Remarks. DFL’s observations of Machaeropterus eckelberryi suggest that its behavior is very similar to that of M. r. striolatus . Males and females of M. eckelberryi both tend to remain in the mid-story and canopy of shorterstature (5–20m canopy height) woodland, particularly around trees in the family Melastomaceae, the fruits of which are an important part of their diet (pers. obs.). A male’s persistent advertising song is given from one of several perches on a small territory in a dispersed or exploded lek ( Prum 1994; Kirwan & Green 2012), just below the canopy. The small size and relatively inactive behavior of these manakins can make them difficult to spot, even when their general position is revealed by persistent vocalization. Both sexes can also be observed as they forage at fruiting trees, from which they pluck small, berry-sized fruits while performing brief hovering maneuvers typical of most small piprids. Presumably, these manakins also eat some arthropods to supplement their largely frugivorous diet ( Snow 2004). We have no information on nesting habits of M. eckelberryi , but specimens collected in early July and early August appeared to be entering breeding condition (males with testes over 4x 2mm, females with ova over 1mm diameter), suggesting that breeding begins near the end of the dry season (August–October). Gonad data from female specimens which we suspect to be M. eckelberryi (from NE of Jirillo, San Martín dept.) from November did not indicate breeding condition.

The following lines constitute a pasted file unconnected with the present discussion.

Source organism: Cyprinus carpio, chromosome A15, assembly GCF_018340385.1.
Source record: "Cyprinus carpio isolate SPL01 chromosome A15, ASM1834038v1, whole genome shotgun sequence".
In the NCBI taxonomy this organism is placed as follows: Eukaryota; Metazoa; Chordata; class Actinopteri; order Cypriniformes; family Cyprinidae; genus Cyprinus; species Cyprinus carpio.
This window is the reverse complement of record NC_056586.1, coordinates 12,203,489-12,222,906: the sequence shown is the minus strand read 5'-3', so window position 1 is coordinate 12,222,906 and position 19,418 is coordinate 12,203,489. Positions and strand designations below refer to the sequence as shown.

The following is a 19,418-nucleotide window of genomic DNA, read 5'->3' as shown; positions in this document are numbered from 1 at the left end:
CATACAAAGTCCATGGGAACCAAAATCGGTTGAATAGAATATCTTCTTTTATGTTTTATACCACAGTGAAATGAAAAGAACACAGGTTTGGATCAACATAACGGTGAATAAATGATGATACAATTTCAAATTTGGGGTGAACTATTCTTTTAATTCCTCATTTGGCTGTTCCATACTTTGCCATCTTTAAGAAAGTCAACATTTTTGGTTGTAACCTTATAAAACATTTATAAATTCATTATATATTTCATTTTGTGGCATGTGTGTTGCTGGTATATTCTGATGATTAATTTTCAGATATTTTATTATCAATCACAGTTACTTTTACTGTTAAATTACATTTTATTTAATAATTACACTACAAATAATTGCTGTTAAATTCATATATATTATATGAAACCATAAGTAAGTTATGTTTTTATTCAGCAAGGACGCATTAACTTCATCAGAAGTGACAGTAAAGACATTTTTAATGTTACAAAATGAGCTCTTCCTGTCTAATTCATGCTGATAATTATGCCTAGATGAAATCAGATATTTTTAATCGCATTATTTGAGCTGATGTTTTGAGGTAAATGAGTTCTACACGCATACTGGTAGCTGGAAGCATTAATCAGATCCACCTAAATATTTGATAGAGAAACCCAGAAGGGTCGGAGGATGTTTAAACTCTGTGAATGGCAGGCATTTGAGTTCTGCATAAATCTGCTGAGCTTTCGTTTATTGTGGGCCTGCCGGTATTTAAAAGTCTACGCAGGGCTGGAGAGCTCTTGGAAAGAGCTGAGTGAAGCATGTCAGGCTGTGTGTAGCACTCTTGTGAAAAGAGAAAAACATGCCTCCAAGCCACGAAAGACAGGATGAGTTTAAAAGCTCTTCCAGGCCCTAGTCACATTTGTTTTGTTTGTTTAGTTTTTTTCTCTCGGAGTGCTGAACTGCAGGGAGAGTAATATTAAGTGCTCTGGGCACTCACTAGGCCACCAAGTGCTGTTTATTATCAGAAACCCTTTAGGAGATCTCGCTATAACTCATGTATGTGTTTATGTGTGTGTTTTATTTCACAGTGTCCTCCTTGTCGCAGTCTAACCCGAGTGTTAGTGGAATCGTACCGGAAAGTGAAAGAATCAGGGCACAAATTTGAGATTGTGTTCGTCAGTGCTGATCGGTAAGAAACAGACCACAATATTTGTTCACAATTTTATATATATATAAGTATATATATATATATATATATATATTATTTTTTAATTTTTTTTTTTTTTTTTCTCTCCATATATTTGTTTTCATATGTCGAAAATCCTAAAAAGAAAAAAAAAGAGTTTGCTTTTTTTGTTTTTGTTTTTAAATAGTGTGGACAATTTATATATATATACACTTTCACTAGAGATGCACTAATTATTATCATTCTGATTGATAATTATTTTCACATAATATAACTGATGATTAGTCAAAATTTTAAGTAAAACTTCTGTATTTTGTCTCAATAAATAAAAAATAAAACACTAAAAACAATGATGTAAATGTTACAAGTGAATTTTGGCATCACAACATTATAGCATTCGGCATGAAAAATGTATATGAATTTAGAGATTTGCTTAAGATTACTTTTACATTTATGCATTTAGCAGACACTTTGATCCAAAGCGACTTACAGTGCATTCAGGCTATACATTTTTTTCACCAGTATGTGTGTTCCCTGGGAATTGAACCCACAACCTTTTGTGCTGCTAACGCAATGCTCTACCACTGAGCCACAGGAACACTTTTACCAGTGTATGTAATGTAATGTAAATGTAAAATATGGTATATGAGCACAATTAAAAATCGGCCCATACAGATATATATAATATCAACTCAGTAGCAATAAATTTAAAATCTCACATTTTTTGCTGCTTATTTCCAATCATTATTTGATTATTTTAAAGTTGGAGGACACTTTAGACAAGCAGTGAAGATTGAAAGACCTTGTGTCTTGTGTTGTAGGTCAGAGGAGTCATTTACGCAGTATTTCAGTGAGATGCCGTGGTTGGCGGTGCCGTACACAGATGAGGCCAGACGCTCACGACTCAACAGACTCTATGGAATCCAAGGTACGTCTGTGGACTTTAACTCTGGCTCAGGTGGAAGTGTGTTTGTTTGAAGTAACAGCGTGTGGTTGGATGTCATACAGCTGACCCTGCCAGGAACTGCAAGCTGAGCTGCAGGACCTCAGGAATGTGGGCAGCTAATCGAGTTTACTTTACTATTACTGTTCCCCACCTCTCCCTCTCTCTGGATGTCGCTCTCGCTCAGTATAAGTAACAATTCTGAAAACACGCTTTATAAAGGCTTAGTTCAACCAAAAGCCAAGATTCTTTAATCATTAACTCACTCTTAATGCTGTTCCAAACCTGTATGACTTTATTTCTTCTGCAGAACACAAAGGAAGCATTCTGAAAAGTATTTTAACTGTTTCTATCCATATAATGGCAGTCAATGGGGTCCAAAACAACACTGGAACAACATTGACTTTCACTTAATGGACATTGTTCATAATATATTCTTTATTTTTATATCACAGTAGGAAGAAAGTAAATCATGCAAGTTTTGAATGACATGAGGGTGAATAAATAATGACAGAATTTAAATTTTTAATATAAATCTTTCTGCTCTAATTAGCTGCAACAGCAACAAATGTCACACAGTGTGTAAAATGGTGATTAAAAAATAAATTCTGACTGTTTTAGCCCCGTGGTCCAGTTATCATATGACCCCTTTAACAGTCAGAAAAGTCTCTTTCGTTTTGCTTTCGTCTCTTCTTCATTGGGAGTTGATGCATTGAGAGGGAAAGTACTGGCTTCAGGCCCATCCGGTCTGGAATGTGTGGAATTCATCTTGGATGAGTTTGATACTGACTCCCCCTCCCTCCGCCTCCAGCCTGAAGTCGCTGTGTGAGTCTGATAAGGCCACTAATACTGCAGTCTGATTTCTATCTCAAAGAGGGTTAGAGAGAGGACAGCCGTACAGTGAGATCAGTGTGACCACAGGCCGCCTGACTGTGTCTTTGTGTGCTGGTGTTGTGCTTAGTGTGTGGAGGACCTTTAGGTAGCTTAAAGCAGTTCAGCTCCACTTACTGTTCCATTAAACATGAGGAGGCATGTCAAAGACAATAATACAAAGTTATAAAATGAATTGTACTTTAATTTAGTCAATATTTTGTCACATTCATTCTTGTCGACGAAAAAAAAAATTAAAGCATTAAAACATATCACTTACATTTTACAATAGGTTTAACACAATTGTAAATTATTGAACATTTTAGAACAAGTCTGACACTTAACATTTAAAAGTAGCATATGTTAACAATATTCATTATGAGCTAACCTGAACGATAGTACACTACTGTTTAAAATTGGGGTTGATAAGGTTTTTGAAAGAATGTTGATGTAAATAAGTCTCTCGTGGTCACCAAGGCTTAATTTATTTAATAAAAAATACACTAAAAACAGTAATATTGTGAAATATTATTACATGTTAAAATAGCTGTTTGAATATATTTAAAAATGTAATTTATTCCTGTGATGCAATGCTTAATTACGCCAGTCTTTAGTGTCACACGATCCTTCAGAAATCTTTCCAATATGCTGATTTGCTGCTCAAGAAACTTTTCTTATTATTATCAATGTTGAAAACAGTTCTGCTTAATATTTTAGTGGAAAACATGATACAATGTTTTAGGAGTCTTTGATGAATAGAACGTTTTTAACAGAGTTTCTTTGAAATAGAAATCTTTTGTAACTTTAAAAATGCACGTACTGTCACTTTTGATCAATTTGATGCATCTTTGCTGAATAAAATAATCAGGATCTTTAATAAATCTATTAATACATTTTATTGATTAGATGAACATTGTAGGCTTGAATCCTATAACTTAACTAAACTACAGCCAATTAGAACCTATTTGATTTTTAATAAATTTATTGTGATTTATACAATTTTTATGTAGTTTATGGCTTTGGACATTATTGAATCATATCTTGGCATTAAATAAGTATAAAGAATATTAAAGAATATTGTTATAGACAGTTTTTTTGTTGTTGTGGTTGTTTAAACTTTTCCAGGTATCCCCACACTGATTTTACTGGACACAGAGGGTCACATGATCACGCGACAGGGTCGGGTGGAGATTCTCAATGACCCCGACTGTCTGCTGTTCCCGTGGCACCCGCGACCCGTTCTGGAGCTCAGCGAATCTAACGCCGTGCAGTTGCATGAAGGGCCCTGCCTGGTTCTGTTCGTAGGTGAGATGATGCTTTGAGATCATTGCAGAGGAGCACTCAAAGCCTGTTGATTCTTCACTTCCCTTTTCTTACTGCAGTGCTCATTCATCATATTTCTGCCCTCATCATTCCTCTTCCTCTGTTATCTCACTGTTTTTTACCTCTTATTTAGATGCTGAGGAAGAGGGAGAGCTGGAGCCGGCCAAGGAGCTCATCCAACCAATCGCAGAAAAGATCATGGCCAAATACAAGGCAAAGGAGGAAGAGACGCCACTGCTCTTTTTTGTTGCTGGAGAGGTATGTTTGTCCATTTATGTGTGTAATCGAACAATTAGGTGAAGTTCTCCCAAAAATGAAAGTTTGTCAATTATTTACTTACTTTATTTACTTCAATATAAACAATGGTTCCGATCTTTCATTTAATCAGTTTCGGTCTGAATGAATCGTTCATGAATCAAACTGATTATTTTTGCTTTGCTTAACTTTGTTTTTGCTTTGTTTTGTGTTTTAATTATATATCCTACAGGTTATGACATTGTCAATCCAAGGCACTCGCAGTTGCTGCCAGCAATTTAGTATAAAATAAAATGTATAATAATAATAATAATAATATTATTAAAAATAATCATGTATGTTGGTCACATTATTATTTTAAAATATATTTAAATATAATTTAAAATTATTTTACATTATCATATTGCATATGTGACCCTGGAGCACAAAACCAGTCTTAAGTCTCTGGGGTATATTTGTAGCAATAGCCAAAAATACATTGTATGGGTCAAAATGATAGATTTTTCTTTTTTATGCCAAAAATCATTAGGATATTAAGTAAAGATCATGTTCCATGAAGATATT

Within its range, M. eckelberryi does not appear to come into contact with any other member of the M. regulus group, although there is a population of M. r. striolatus only about 100 km to the northeast of the Mayo valley localities, where specimens (e.g., LSUMZ 173121) document M. r. striolatus in white-sand forest at Jeberos, Loreto dept., at 165m elevation ( Fig. 1 View FIGURE 1 ). Machaeopterus r. striolatus is typically a species of lowland terra firme forest, where there are fruiting melastomes (pers. obs.), however, it reaches elevations of about 1100m locally in southern Ecuador ( Ridgely & Greenfield 2001). We suspect that the geologic formations of the Cordillera Azul/ Escalera and the Mayo valley act as a barrier separating M. eckelberryi from the nearby, lower-lying habitat of M. r. striolatus . Available records of M. r. aureopectus indicate that it is largely a species of ridges and higher elevations—the holotype of the taxon is from about 550m, and the two FMNH specimens are from 900m. Kevin Zimmer (in litt., Feb. 2016) noted that he had encountered M. r. aureopectus west of Santa Elena, Bolivar, Venezuela, at about 940m elevation. Hilty (2002) noted that Striped Manakin (referring to aureopectus , obscuriostriatus, and zulianus) occurs in Venezuela at elevations from 100–1200m, with most records above 300m. In short-stature woodlands of the Mayo Valley, M. eckelberryi does occur in syntopy with the slightly smaller, congeneric Fiery-capped Manakin M. pyrocephalus , although the latter tends to be found in disturbed habitats and flatter terrain (DFL, pers. obs.). To date, fieldwork in the Cordillera Azul has only detected M. pyrocephalus at low elevations (below 400m) on the Río Huallaga side, below the elevations preferred by M. eckelberryi there ( Schulenberg et al. 2001; Merkord et al. 2009).